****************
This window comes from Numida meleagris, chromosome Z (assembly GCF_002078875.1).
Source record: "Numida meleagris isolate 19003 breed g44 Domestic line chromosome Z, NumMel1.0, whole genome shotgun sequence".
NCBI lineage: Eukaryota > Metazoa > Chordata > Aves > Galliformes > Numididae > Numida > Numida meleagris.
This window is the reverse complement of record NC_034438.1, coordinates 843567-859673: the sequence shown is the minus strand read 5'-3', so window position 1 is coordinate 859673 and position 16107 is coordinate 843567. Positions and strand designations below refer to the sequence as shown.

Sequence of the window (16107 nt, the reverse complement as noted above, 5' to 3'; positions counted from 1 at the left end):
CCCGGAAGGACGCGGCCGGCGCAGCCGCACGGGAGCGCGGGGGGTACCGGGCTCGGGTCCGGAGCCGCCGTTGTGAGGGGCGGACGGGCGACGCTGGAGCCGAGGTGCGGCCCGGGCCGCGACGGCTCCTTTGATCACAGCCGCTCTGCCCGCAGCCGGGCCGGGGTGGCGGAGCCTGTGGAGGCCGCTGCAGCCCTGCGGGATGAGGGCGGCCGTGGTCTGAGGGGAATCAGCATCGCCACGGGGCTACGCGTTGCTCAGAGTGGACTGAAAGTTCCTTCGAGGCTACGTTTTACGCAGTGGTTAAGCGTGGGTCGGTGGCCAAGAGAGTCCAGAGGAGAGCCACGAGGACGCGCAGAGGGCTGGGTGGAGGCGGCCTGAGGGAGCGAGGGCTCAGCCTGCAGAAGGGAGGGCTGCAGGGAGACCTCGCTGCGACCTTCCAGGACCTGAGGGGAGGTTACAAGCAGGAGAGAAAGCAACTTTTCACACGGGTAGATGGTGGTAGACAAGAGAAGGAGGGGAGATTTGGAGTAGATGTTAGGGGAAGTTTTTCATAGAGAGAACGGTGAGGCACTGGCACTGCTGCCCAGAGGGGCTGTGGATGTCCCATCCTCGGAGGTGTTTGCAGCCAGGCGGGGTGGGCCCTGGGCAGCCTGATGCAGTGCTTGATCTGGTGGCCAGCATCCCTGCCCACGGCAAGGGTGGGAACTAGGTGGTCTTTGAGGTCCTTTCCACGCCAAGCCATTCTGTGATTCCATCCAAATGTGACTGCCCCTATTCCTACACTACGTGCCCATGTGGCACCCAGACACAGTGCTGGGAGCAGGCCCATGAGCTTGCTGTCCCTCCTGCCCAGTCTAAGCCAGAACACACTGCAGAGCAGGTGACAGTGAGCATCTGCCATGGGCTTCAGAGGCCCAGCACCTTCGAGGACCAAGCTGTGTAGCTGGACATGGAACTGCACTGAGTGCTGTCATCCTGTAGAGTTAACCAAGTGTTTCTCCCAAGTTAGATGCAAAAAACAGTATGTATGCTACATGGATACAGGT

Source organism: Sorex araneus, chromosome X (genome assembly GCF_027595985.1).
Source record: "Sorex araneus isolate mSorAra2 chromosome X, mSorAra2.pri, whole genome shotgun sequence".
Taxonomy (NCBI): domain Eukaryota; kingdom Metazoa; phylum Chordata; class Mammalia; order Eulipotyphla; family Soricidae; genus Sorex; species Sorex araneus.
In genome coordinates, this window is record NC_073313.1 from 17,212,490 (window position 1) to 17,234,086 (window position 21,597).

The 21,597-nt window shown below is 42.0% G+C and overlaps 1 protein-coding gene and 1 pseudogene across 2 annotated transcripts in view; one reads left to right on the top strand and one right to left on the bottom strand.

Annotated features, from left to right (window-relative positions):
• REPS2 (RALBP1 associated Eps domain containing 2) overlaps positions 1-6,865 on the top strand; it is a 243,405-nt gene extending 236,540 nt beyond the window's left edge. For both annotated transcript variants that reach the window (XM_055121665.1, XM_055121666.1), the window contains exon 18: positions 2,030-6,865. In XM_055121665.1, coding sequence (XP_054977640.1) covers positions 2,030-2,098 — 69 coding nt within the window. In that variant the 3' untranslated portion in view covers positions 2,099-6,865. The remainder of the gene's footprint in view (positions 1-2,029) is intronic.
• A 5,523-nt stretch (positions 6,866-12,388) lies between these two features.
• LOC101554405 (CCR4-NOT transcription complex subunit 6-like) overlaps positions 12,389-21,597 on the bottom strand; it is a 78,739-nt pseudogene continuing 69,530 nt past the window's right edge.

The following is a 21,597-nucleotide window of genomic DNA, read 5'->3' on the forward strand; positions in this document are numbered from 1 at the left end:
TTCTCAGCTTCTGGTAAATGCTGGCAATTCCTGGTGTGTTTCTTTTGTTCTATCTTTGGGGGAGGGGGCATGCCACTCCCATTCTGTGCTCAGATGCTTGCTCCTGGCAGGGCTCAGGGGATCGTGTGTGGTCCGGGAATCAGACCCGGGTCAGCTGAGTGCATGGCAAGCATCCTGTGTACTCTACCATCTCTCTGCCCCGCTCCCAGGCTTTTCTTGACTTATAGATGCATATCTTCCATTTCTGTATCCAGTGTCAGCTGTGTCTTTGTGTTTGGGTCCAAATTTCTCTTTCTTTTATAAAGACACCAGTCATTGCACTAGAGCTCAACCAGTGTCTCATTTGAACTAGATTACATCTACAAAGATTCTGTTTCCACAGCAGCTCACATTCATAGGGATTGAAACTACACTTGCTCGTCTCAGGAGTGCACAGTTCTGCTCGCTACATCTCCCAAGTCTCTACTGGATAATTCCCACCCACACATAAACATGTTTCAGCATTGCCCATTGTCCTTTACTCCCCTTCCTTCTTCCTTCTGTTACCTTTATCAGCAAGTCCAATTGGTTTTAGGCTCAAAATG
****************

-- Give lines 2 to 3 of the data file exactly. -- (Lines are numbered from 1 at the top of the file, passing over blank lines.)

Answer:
Source record: "Numida meleagris isolate 19003 breed g44 Domestic line chromosome Z, NumMel1.0, whole genome shotgun sequence".
NCBI lineage: Eukaryota > Metazoa > Chordata > Aves > Galliformes > Numididae > Numida > Numida meleagris.